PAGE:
Also, Harper has failed to come up with a budget (he can call it an 'economic update', but its still a mini-budget at least) that all the parties can agree on, and therefore failed to lead. When you have a minority government, you basically HAVE to form some kind of coalition, because without it, you can't get anything passed. The entire last session of Parliament was a series of shifting coalitions voting on everything that got passed. In this case, Harper has introduced a bill that the other parties cannot agree with, and a non-confidence vote is a logical outcome of that. But here's the funny thing about non-confidence votes - they mean that the House, i.e. the representatives that ALL Canadians elected, no longer have confidence in the government. So, if the remaining representatives can agree to cooperate, they have every right to form a new government. That's how the system works under a minority government.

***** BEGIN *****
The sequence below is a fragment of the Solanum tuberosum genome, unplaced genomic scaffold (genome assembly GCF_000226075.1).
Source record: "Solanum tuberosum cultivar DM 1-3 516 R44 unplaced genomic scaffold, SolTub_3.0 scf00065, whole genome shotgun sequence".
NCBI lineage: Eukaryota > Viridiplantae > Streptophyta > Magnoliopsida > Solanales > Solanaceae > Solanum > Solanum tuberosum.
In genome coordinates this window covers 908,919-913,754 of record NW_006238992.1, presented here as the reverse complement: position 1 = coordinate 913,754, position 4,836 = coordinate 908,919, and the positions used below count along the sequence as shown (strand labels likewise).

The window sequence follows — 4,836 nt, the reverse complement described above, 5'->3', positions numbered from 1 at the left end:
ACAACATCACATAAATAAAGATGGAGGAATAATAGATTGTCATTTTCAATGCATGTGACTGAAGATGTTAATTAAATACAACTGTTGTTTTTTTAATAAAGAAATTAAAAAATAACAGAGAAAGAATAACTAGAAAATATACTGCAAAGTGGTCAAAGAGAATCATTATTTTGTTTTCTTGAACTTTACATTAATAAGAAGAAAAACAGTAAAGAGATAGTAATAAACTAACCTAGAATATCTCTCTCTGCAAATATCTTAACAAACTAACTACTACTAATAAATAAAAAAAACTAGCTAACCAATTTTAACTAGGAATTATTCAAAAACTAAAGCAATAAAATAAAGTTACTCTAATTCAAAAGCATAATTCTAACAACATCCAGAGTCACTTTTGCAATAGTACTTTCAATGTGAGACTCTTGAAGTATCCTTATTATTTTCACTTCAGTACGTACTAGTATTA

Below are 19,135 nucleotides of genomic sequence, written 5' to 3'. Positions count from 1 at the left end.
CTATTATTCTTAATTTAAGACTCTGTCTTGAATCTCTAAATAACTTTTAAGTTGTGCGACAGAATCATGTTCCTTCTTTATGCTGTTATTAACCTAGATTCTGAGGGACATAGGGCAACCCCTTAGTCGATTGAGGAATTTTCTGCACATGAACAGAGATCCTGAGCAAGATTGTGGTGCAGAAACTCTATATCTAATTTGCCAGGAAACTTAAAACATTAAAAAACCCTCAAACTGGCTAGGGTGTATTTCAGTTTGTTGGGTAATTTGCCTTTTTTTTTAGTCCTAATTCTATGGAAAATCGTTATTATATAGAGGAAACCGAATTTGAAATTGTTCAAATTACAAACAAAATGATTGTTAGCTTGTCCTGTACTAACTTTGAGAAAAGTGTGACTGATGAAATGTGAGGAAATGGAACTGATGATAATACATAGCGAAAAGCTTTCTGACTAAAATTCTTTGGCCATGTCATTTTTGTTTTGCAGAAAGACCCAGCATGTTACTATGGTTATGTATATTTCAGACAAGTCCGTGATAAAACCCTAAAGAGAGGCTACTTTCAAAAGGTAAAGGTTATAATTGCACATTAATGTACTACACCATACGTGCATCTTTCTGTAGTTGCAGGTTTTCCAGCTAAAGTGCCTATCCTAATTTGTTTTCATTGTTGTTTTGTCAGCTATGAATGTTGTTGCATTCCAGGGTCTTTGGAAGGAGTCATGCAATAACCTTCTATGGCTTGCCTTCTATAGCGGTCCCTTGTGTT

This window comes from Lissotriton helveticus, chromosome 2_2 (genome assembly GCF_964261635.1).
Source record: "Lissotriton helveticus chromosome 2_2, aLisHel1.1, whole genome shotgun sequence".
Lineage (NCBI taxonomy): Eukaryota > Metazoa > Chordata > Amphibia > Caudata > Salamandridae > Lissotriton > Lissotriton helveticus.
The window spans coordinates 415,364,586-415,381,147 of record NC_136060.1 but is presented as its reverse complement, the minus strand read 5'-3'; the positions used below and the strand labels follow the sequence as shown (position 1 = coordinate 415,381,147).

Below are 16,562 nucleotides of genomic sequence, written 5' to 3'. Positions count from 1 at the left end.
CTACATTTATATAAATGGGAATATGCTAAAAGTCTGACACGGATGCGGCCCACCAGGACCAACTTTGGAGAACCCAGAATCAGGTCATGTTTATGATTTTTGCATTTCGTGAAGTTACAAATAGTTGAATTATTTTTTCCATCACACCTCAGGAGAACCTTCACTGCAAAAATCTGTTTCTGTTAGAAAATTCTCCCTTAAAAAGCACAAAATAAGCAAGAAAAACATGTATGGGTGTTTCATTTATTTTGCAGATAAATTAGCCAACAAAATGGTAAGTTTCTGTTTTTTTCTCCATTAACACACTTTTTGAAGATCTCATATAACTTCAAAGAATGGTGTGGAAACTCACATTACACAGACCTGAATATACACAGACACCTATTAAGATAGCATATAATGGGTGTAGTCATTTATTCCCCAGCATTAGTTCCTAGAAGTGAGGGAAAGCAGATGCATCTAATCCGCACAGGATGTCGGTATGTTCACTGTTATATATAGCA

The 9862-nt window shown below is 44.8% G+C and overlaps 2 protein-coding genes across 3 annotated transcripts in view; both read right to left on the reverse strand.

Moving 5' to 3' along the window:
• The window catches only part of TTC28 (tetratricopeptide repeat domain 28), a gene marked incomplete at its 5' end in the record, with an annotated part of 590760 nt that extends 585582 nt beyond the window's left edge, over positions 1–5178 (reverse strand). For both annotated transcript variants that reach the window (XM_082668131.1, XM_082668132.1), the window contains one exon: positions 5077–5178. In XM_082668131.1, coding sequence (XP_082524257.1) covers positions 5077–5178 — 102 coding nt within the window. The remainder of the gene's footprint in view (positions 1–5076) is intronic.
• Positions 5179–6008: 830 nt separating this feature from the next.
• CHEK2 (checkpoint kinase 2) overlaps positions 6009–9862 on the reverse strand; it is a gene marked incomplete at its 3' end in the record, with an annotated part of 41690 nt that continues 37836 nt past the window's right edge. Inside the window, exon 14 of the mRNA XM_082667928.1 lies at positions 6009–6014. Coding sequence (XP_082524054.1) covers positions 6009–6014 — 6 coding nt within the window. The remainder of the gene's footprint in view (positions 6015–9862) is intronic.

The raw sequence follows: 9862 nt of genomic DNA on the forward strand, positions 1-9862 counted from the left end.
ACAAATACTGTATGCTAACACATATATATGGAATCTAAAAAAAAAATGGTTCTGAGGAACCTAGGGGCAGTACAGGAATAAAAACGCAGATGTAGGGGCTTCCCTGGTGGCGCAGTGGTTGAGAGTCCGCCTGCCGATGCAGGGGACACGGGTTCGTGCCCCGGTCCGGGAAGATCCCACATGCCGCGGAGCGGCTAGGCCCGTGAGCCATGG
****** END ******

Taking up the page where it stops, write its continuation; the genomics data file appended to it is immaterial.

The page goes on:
And I have to say, I'm enjoying this minority business. I like the fact that no one party can push their agenda through, and that all of the parties have to work a little harder on compromising. I think this state of affairs means that the beliefs of more Canadians are represented. Now, I really don't want another election. As a campaign manager, I'm still recovering from the last one, so I certainly don't want to go back to the polls. But a coalition government, I'm OK with that. If the Liberals, Bloc, and NDP can show of their cooperation skills, more power to them.

And Facebook people? You might not like the idea, but you've gotta come up with something better than 'undemocratic' to fight it, 'cause baby, this is what democracy's all about.